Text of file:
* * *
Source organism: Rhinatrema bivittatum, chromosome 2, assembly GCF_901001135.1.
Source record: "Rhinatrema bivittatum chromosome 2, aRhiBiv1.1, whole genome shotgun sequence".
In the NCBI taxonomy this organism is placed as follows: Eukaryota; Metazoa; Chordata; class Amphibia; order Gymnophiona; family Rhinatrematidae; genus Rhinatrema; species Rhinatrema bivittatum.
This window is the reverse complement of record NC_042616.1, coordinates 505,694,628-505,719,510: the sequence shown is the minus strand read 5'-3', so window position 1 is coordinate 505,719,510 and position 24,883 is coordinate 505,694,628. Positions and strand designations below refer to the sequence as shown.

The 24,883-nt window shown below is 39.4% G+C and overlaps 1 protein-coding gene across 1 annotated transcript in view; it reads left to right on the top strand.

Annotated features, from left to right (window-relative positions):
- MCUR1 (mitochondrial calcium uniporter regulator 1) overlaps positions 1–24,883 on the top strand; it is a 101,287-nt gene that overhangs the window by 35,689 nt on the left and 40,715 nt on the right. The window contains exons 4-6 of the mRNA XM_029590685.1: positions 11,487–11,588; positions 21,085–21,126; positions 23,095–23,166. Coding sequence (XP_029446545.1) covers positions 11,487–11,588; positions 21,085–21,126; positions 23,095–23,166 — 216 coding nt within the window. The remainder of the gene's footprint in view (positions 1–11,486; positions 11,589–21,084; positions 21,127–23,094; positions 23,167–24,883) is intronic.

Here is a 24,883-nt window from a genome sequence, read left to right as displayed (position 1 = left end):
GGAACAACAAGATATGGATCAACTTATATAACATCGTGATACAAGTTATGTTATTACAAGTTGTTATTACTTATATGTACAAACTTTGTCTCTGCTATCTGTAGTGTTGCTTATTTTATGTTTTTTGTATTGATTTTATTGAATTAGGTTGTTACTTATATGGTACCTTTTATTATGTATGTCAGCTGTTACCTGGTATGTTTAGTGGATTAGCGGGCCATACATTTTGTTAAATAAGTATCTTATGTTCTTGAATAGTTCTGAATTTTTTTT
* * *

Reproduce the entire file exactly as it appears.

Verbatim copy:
Source organism: Rhinatrema bivittatum, chromosome 2, assembly GCF_901001135.1.
Source record: "Rhinatrema bivittatum chromosome 2, aRhiBiv1.1, whole genome shotgun sequence".
In the NCBI taxonomy this organism is placed as follows: Eukaryota; Metazoa; Chordata; class Amphibia; order Gymnophiona; family Rhinatrematidae; genus Rhinatrema; species Rhinatrema bivittatum.
This window is the reverse complement of record NC_042616.1, coordinates 505,694,628-505,719,510: the sequence shown is the minus strand read 5'-3', so window position 1 is coordinate 505,719,510 and position 24,883 is coordinate 505,694,628. Positions and strand designations below refer to the sequence as shown.

The 24,883-nt window shown below is 39.4% G+C and overlaps 1 protein-coding gene across 1 annotated transcript in view; it reads left to right on the top strand.

Annotated features, from left to right (window-relative positions):
- MCUR1 (mitochondrial calcium uniporter regulator 1) overlaps positions 1–24,883 on the top strand; it is a 101,287-nt gene that overhangs the window by 35,689 nt on the left and 40,715 nt on the right. The window contains exons 4-6 of the mRNA XM_029590685.1: positions 11,487–11,588; positions 21,085–21,126; positions 23,095–23,166. Coding sequence (XP_029446545.1) covers positions 11,487–11,588; positions 21,085–21,126; positions 23,095–23,166 — 216 coding nt within the window. The remainder of the gene's footprint in view (positions 1–11,486; positions 11,589–21,084; positions 21,127–23,094; positions 23,167–24,883) is intronic.

Here is a 24,883-nt window from a genome sequence, read left to right as displayed (position 1 = left end):
GGAACAACAAGATATGGATCAACTTATATAACATCGTGATACAAGTTATGTTATTACAAGTTGTTATTACTTATATGTACAAACTTTGTCTCTGCTATCTGTAGTGTTGCTTATTTTATGTTTTTTGTATTGATTTTATTGAATTAGGTTGTTACTTATATGGTACCTTTTATTATGTATGTCAGCTGTTACCTGGTATGTTTAGTGGATTAGCGGGCCATACATTTTGTTAAATAAGTATCTTATGTTCTTGAATAGTTCTGAATTTTTTTT